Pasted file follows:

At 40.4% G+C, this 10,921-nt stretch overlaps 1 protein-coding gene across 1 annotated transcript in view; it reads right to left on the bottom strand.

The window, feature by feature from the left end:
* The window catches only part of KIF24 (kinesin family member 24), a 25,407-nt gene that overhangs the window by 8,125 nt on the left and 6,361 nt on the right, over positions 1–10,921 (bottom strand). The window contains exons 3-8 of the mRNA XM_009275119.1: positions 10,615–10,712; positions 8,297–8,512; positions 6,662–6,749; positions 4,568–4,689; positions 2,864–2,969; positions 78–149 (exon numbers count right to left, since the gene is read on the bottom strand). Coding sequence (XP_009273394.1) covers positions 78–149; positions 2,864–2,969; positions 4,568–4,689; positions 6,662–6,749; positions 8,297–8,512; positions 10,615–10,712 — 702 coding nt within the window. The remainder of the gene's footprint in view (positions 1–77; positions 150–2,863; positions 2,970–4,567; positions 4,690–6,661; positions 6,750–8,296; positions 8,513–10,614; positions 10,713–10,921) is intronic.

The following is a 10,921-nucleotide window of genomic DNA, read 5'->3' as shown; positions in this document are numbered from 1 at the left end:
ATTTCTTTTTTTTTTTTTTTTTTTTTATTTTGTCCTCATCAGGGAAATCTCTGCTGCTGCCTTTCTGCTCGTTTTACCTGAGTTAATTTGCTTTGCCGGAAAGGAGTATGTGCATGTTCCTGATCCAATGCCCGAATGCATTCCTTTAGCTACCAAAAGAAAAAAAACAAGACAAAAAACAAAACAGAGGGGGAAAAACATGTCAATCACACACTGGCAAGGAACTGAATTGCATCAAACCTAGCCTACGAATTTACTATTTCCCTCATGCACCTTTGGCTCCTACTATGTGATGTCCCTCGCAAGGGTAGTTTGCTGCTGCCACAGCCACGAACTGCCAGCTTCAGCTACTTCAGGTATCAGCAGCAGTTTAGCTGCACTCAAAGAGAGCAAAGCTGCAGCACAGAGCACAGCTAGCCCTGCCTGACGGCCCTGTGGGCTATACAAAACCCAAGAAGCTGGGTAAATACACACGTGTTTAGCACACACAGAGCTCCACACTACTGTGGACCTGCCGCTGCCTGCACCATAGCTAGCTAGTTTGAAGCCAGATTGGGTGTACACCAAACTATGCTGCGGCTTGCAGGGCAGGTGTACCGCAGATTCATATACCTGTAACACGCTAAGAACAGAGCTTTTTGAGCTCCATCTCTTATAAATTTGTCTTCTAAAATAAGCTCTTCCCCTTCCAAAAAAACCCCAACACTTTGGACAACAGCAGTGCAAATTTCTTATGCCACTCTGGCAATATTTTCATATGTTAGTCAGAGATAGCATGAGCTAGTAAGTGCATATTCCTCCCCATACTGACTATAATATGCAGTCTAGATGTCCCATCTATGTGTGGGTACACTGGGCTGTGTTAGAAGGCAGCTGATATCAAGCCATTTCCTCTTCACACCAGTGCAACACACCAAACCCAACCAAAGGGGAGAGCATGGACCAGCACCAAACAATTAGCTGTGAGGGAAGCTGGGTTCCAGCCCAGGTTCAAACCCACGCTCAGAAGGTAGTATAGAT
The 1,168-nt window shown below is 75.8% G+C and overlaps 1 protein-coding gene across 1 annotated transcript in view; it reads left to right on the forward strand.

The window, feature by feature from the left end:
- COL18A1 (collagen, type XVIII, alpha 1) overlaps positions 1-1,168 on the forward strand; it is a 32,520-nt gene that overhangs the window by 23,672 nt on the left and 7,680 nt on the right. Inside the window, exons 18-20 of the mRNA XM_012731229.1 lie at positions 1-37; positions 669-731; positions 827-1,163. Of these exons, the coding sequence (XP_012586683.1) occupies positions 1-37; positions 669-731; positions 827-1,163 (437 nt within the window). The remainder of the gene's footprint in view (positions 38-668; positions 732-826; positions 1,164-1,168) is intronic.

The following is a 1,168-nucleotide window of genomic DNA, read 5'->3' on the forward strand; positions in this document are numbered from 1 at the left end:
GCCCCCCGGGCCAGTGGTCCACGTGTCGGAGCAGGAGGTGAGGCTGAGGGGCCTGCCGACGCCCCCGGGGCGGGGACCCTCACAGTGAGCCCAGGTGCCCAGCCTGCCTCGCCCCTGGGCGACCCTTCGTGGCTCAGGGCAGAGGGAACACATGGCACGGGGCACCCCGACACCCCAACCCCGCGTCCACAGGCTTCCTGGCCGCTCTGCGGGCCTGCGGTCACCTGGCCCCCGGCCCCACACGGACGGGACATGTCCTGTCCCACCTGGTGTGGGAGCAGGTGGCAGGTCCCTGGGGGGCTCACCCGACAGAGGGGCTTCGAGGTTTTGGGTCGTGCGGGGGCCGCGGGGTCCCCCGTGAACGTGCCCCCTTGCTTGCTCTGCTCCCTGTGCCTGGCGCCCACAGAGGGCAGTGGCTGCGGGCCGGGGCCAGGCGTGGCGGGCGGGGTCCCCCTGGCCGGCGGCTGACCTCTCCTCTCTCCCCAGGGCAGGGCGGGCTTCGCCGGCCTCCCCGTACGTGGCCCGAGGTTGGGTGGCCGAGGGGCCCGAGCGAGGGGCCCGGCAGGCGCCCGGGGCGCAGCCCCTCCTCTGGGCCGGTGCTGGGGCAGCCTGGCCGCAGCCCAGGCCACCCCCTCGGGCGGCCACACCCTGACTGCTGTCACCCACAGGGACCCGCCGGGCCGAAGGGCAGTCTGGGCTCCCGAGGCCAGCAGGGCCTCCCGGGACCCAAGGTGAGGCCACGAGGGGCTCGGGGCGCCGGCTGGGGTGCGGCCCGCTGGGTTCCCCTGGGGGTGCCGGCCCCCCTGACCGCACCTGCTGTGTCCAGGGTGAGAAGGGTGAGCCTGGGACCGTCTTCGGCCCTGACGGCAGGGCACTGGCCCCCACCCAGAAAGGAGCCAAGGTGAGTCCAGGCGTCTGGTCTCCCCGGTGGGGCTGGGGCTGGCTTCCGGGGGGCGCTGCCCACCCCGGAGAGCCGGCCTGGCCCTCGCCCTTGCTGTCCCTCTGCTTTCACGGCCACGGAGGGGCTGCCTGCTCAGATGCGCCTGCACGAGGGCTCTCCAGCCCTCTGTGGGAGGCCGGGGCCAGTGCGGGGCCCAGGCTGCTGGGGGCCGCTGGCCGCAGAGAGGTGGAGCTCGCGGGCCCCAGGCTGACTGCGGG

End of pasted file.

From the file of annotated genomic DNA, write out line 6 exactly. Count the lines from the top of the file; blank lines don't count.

The 1,168-nt window shown below is 75.8% G+C and overlaps 1 protein-coding gene across 1 annotated transcript in view; it reads left to right on the forward strand.